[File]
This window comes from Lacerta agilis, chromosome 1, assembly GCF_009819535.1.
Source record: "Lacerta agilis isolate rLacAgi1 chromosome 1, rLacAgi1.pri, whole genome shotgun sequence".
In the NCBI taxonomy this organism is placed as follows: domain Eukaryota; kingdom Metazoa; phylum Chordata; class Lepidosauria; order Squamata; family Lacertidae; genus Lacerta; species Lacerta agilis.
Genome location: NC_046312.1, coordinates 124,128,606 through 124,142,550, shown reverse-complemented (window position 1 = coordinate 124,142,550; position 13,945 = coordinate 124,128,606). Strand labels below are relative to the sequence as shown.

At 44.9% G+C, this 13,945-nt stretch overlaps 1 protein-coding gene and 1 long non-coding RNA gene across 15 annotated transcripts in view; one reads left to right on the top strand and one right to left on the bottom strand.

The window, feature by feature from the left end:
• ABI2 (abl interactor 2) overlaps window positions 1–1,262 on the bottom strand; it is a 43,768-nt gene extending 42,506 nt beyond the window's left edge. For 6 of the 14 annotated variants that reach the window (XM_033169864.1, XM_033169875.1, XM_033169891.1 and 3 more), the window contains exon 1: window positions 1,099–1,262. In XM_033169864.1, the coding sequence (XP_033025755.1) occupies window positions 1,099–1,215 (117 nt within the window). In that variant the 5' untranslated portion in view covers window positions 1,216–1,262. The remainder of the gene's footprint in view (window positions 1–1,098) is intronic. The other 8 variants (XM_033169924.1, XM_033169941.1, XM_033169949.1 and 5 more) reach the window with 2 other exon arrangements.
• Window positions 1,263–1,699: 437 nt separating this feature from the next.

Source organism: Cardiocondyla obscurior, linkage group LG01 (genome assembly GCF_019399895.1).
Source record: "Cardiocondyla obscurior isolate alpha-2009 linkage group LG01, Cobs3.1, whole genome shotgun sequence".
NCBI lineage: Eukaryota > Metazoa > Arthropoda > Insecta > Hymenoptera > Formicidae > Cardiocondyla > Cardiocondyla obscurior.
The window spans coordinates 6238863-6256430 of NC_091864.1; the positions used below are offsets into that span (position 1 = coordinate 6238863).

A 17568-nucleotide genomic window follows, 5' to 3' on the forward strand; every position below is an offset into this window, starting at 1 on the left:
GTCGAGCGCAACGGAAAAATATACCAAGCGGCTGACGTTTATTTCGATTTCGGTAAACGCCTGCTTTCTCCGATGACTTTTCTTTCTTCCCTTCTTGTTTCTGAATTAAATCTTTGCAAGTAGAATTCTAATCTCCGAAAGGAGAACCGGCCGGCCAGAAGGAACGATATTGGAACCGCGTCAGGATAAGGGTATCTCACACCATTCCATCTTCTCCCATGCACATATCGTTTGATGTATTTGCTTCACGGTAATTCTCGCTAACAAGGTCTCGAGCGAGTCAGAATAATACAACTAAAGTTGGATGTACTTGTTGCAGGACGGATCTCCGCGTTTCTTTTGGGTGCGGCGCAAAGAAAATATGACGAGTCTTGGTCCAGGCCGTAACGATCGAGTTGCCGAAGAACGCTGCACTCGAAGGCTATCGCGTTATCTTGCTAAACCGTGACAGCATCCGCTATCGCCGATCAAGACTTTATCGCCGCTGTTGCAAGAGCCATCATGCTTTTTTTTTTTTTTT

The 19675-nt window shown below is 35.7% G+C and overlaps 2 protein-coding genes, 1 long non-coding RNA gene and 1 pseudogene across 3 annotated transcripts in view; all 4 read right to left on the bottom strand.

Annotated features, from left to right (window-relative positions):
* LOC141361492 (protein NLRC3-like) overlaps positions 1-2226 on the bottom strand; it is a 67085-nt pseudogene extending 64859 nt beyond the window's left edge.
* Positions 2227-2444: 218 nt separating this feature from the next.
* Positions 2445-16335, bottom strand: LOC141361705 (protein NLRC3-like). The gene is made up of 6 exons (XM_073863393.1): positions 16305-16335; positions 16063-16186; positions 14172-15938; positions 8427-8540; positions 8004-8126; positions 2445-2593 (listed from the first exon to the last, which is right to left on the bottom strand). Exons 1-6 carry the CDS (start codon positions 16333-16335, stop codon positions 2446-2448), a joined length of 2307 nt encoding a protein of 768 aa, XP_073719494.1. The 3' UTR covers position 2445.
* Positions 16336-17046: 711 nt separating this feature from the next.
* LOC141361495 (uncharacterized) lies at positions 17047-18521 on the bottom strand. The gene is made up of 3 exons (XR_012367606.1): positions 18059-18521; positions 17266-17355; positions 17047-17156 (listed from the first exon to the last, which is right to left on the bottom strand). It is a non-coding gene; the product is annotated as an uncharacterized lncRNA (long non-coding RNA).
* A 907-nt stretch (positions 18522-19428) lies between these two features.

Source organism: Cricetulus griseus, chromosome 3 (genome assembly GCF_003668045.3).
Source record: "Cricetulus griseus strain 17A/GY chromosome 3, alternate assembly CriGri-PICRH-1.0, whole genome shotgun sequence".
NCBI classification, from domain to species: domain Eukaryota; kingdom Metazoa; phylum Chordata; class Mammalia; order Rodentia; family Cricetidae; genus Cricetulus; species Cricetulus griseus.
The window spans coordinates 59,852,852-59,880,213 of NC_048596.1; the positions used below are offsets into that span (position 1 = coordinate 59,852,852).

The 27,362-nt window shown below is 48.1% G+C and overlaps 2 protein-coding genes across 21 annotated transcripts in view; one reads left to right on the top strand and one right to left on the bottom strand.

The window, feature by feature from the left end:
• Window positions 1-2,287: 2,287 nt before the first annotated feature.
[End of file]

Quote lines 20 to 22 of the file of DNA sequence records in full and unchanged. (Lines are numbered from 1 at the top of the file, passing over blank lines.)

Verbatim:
* Positions 16336-17046: 711 nt separating this feature from the next.
* LOC141361495 (uncharacterized) lies at positions 17047-18521 on the bottom strand. The gene is made up of 3 exons (XR_012367606.1): positions 18059-18521; positions 17266-17355; positions 17047-17156 (listed from the first exon to the last, which is right to left on the bottom strand). It is a non-coding gene; the product is annotated as an uncharacterized lncRNA (long non-coding RNA).
* A 907-nt stretch (positions 18522-19428) lies between these two features.